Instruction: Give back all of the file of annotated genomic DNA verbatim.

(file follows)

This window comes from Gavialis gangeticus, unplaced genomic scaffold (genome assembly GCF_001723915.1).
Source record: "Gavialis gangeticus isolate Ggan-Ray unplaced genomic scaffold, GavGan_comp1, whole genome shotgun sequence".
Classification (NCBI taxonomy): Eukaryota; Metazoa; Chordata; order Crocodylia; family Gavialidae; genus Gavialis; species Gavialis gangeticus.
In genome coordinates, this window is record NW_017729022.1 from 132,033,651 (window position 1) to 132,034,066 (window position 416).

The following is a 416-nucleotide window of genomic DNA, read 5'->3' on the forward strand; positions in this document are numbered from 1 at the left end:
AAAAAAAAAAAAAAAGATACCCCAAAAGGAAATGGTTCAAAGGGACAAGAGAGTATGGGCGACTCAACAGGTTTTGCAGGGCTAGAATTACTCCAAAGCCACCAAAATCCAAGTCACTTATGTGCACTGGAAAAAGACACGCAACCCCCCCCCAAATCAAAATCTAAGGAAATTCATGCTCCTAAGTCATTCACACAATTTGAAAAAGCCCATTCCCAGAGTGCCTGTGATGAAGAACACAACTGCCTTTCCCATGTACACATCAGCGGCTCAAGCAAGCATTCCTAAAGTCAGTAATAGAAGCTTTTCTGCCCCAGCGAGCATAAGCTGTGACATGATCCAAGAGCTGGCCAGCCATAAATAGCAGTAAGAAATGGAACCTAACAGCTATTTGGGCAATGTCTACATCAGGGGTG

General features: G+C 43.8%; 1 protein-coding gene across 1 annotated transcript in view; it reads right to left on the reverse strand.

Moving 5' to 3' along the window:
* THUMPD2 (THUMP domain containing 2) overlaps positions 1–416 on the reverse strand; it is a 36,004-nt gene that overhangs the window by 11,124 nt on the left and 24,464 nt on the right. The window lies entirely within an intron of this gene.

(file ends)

This window comes from Gavialis gangeticus, unplaced genomic scaffold (genome assembly GCF_001723915.1).
Source record: "Gavialis gangeticus isolate Ggan-Ray unplaced genomic scaffold, GavGan_comp1, whole genome shotgun sequence".
Classification (NCBI taxonomy): Eukaryota; Metazoa; Chordata; order Crocodylia; family Gavialidae; genus Gavialis; species Gavialis gangeticus.
In genome coordinates, this window is record NW_017729022.1 from 132,033,651 (window position 1) to 132,034,066 (window position 416).

The following is a 416-nucleotide window of genomic DNA, read 5'->3' on the forward strand; positions in this document are numbered from 1 at the left end:
AAAAAAAAAAAAAAAGATACCCCAAAAGGAAATGGTTCAAAGGGACAAGAGAGTATGGGCGACTCAACAGGTTTTGCAGGGCTAGAATTACTCCAAAGCCACCAAAATCCAAGTCACTTATGTGCACTGGAAAAAGACACGCAACCCCCCCCCAAATCAAAATCTAAGGAAATTCATGCTCCTAAGTCATTCACACAATTTGAAAAAGCCCATTCCCAGAGTGCCTGTGATGAAGAACACAACTGCCTTTCCCATGTACACATCAGCGGCTCAAGCAAGCATTCCTAAAGTCAGTAATAGAAGCTTTTCTGCCCCAGCGAGCATAAGCTGTGACATGATCCAAGAGCTGGCCAGCCATAAATAGCAGTAAGAAATGGAACCTAACAGCTATTTGGGCAATGTCTACATCAGGGGTG

General features: G+C 43.8%; 1 protein-coding gene across 1 annotated transcript in view; it reads right to left on the reverse strand.

Moving 5' to 3' along the window:
* THUMPD2 (THUMP domain containing 2) overlaps positions 1–416 on the reverse strand; it is a 36,004-nt gene that overhangs the window by 11,124 nt on the left and 24,464 nt on the right. The window lies entirely within an intron of this gene.